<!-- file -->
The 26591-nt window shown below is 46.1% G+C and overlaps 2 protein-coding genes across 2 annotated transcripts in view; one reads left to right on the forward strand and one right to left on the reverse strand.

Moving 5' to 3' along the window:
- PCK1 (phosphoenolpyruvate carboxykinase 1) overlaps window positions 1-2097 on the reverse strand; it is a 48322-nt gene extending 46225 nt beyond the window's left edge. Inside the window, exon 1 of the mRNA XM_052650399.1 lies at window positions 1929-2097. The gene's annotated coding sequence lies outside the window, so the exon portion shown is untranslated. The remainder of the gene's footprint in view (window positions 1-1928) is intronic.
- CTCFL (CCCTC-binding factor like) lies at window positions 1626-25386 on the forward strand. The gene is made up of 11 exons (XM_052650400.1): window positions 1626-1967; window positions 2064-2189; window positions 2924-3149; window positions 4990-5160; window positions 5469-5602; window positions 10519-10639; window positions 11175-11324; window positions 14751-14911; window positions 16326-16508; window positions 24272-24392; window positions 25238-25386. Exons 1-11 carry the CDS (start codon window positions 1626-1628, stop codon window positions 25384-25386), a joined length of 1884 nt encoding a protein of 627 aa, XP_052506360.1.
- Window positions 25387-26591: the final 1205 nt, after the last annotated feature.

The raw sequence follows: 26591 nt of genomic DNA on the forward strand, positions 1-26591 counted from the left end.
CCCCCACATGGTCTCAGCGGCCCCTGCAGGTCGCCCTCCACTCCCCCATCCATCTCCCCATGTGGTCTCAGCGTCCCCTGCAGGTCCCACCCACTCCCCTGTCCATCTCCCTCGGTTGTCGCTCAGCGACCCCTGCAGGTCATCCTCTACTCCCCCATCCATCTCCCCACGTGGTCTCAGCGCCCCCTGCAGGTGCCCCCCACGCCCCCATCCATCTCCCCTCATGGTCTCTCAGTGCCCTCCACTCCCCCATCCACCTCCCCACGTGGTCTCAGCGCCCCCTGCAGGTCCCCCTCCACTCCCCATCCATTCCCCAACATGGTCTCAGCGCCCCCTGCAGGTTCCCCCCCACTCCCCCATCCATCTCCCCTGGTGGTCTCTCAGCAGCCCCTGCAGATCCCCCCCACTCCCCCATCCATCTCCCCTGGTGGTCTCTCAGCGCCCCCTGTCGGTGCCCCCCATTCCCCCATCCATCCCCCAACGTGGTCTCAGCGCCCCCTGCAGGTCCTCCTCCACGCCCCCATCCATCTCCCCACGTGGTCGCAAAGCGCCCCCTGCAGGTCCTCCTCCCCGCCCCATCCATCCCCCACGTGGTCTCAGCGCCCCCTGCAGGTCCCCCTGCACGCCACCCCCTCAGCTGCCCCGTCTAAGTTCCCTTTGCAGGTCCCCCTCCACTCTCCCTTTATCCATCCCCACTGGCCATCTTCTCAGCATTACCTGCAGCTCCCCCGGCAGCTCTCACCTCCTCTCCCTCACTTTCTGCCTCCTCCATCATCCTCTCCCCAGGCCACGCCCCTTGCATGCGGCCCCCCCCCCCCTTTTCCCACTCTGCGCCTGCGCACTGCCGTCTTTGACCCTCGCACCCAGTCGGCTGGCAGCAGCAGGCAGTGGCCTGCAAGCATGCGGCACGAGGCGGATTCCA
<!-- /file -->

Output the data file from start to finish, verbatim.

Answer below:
The 26591-nt window shown below is 46.1% G+C and overlaps 2 protein-coding genes across 2 annotated transcripts in view; one reads left to right on the forward strand and one right to left on the reverse strand.

Moving 5' to 3' along the window:
- PCK1 (phosphoenolpyruvate carboxykinase 1) overlaps window positions 1-2097 on the reverse strand; it is a 48322-nt gene extending 46225 nt beyond the window's left edge. Inside the window, exon 1 of the mRNA XM_052650399.1 lies at window positions 1929-2097. The gene's annotated coding sequence lies outside the window, so the exon portion shown is untranslated. The remainder of the gene's footprint in view (window positions 1-1928) is intronic.
- CTCFL (CCCTC-binding factor like) lies at window positions 1626-25386 on the forward strand. The gene is made up of 11 exons (XM_052650400.1): window positions 1626-1967; window positions 2064-2189; window positions 2924-3149; window positions 4990-5160; window positions 5469-5602; window positions 10519-10639; window positions 11175-11324; window positions 14751-14911; window positions 16326-16508; window positions 24272-24392; window positions 25238-25386. Exons 1-11 carry the CDS (start codon window positions 1626-1628, stop codon window positions 25384-25386), a joined length of 1884 nt encoding a protein of 627 aa, XP_052506360.1.
- Window positions 25387-26591: the final 1205 nt, after the last annotated feature.

The raw sequence follows: 26591 nt of genomic DNA on the forward strand, positions 1-26591 counted from the left end.
CCCCCACATGGTCTCAGCGGCCCCTGCAGGTCGCCCTCCACTCCCCCATCCATCTCCCCATGTGGTCTCAGCGTCCCCTGCAGGTCCCACCCACTCCCCTGTCCATCTCCCTCGGTTGTCGCTCAGCGACCCCTGCAGGTCATCCTCTACTCCCCCATCCATCTCCCCACGTGGTCTCAGCGCCCCCTGCAGGTGCCCCCCACGCCCCCATCCATCTCCCCTCATGGTCTCTCAGTGCCCTCCACTCCCCCATCCACCTCCCCACGTGGTCTCAGCGCCCCCTGCAGGTCCCCCTCCACTCCCCATCCATTCCCCAACATGGTCTCAGCGCCCCCTGCAGGTTCCCCCCCACTCCCCCATCCATCTCCCCTGGTGGTCTCTCAGCAGCCCCTGCAGATCCCCCCCACTCCCCCATCCATCTCCCCTGGTGGTCTCTCAGCGCCCCCTGTCGGTGCCCCCCATTCCCCCATCCATCCCCCAACGTGGTCTCAGCGCCCCCTGCAGGTCCTCCTCCACGCCCCCATCCATCTCCCCACGTGGTCGCAAAGCGCCCCCTGCAGGTCCTCCTCCCCGCCCCATCCATCCCCCACGTGGTCTCAGCGCCCCCTGCAGGTCCCCCTGCACGCCACCCCCTCAGCTGCCCCGTCTAAGTTCCCTTTGCAGGTCCCCCTCCACTCTCCCTTTATCCATCCCCACTGGCCATCTTCTCAGCATTACCTGCAGCTCCCCCGGCAGCTCTCACCTCCTCTCCCTCACTTTCTGCCTCCTCCATCATCCTCTCCCCAGGCCACGCCCCTTGCATGCGGCCCCCCCCCCCCTTTTCCCACTCTGCGCCTGCGCACTGCCGTCTTTGACCCTCGCACCCAGTCGGCTGGCAGCAGCAGGCAGTGGCCTGCAAGCATGCGGCACGAGGCGGATTCCA